The bad weather, the frowning, the menacing rudeness: it’s all there in Kudirka’s narrative voice. In fact, squint slightly, and it’s easy to envision Kudirka proudly walking around shirtless in public, à la Vladimir Vladimirovich Putin. Kudirka’s rough, churlish tone begins immediately. Here’s a quote from the book’s fifth paragraph:
“The story I am going to tell is true; therefore it will not please you. It is direct and straightforward. The dead remain dead, and the guilty go unpunished. The sepia-tinted dream you might wish it to be, turns out to be a dull, faded reality. When you close this book, you will drown and use words like “unresolved.”
Kudirka’s story involves all of the normal spy thriller twists and turns: the murdered wife, the naïve husband, the appearance of the wife’s beautiful, mysterious female lover, a gang of sneering Russian toughs, incriminating documents hidden in a valise, a shadowy American (CIA?), a gunfight in a graveyard, sleepless nights, furtive glances, and clouds of cigarette smoke.
Upon finishing Kudirka’s story, I experienced an odd sensation. I enjoyed reading about Lithuania; I knew nothing about the Molotov-Ribbentrop Non-Aggression Pact, the Baltic Way movements, or the SUPER badass story about how the founding of Vilnius included an Iron Wolf sighting. I also appreciated Kudirka’s distinct unlikability; unsympathetic narrators are extremely difficult to write, and Mauldin sculpts hers with remarkable skill and aplomb. And yet, I felt disappointed in the actual events of the story. I was so disappointed, in fact, that I considered not reading the book’s thirty-six pages of “Extras.” And then I remembered how, in the book’s third paragraph, Kudirka warned me that I would be disappointed in the resolution of his story. This felt odd, so I kept reading. As it turned out, not reading the book’s “Extras” would have been a HUGE mistake, for it’s in the final thirty-six pages that Love Songs of the Revolution truly explodes.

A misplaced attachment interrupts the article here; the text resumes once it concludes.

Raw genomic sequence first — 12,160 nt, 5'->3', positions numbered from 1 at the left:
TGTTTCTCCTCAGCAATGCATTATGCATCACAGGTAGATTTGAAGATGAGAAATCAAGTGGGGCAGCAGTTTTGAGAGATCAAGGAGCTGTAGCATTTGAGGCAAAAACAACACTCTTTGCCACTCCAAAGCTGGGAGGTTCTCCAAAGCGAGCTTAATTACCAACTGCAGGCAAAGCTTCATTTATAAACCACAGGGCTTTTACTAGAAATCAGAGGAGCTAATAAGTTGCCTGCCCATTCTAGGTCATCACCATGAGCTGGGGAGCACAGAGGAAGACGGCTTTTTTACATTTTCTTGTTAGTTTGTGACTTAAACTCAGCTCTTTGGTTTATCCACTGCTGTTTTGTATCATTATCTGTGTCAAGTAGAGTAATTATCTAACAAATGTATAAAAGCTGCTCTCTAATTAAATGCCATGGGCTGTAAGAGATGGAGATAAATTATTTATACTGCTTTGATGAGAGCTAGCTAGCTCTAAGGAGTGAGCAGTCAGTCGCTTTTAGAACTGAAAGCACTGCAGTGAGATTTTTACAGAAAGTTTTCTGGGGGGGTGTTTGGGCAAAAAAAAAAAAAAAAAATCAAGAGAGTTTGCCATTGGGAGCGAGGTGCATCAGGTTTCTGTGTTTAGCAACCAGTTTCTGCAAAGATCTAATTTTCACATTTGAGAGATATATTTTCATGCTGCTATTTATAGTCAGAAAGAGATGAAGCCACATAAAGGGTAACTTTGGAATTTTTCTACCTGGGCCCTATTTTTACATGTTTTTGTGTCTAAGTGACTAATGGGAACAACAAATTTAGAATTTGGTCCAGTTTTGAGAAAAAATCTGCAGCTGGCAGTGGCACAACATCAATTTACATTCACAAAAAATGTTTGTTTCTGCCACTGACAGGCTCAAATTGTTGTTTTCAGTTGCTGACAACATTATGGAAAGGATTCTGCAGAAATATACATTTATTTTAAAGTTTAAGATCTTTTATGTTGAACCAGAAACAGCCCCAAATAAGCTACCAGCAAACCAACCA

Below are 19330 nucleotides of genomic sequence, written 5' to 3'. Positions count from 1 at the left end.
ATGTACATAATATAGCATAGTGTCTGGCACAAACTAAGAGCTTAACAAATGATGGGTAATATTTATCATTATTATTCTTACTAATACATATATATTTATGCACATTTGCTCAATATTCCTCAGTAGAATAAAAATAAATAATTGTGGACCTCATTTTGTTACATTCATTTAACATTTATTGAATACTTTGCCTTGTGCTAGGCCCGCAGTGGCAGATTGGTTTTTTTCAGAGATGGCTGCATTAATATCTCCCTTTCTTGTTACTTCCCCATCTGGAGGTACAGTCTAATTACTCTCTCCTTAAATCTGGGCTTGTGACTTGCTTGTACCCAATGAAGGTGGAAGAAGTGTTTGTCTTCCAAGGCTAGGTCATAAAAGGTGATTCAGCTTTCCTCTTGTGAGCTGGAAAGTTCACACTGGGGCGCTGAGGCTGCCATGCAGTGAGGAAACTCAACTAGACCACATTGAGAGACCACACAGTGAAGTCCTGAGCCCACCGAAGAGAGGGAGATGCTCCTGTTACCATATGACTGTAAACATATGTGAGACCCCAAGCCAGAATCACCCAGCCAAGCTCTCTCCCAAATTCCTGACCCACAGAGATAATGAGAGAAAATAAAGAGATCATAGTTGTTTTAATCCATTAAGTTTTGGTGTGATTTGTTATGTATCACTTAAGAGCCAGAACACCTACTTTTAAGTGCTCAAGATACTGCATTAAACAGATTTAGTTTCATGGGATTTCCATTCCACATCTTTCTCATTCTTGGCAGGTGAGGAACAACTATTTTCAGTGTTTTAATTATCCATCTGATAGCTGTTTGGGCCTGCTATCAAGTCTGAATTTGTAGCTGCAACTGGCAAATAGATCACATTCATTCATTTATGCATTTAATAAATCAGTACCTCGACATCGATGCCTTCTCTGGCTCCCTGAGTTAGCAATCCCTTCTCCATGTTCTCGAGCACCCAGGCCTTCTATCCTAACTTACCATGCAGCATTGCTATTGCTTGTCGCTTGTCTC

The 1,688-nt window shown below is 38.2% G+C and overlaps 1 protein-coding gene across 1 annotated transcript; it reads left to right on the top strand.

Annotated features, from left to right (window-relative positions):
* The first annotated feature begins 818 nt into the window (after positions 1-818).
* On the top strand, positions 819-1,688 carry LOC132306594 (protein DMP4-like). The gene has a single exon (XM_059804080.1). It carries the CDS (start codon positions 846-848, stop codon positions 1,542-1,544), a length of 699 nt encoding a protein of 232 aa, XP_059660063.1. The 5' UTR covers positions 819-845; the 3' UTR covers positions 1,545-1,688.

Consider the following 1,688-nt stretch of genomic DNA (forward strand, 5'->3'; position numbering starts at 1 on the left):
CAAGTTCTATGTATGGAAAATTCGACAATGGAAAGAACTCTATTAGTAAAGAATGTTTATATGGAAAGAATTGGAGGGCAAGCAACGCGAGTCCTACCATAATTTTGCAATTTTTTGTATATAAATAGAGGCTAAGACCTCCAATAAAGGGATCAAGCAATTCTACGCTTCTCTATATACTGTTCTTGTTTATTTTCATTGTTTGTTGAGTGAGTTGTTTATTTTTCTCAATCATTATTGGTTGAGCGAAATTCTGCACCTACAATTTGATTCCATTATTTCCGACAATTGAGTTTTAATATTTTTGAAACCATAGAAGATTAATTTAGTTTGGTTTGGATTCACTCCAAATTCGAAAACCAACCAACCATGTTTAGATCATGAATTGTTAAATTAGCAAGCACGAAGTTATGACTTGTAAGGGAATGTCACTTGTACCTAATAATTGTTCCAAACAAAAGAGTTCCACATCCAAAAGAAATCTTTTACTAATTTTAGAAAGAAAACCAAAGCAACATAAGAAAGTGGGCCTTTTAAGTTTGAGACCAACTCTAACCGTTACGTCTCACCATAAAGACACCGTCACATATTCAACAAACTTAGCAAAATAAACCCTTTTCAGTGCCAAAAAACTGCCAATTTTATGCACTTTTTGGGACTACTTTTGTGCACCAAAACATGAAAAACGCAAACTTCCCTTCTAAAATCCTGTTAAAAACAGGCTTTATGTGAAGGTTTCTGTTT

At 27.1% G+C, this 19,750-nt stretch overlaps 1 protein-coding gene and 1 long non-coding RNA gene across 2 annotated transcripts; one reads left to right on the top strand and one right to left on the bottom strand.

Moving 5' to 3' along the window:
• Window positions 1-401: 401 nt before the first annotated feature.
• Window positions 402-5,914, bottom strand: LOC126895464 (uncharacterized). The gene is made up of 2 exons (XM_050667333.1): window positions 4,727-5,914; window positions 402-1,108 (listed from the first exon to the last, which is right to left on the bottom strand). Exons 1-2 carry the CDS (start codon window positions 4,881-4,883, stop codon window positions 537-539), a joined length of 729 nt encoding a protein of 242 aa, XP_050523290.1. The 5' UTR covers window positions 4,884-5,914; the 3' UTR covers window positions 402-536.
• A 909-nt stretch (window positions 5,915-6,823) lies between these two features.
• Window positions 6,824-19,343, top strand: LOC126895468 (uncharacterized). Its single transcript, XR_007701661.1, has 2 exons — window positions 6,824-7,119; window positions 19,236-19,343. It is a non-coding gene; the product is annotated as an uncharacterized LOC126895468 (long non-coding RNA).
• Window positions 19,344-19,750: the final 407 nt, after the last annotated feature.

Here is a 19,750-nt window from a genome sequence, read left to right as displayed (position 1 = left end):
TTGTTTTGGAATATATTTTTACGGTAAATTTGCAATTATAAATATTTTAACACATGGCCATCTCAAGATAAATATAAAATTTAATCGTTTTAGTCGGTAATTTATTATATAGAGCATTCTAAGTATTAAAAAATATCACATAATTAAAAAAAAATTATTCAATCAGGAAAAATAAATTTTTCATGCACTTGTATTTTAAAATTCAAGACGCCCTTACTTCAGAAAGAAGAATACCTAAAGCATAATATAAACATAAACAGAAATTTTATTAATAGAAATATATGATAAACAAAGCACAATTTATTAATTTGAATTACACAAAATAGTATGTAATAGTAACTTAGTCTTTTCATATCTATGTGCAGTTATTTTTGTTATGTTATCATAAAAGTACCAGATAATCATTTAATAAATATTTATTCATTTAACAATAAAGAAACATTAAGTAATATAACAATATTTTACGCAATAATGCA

Extra No. 1 is a fictional review of the novel from the Los Angeles Times Book Review. No surprise here, I thought. Mauldin is certainly not the first novelist to envision her own review. (C’mon David Remnick, you’d love my book!)
Extra No. 2 is a blog post by a doctoral candidate at UCLA named Delaney Cantor. In this blog post, Cantor points out that a number of the novel’s names are problematic; for example, “Martynas Kudirka shares the last name with Vincas Kudirka, who was a poet who wrote the country’s national anthem.” (Hmmm, interesting, I thought.) Underneath this blog post are comments, including one that points out that the “first book ever published in the Lithuanian language was The Simple Words of Catechism, 1547 by Martynas Mazvydas.” (That’s odd, I thought.)
The next comment was a real shocker:
A real Lithuanian said… “Seriously. Love Songs reads like a bad Le Carré knockoff. Anybody who knew Vilnius in the 1980s can punch holes in the story by page ten.”
WHOA! What the hell is going on here? Why would a novelist include a fictional slam of her novel at the end of the book? Now I was really confused and intrigued.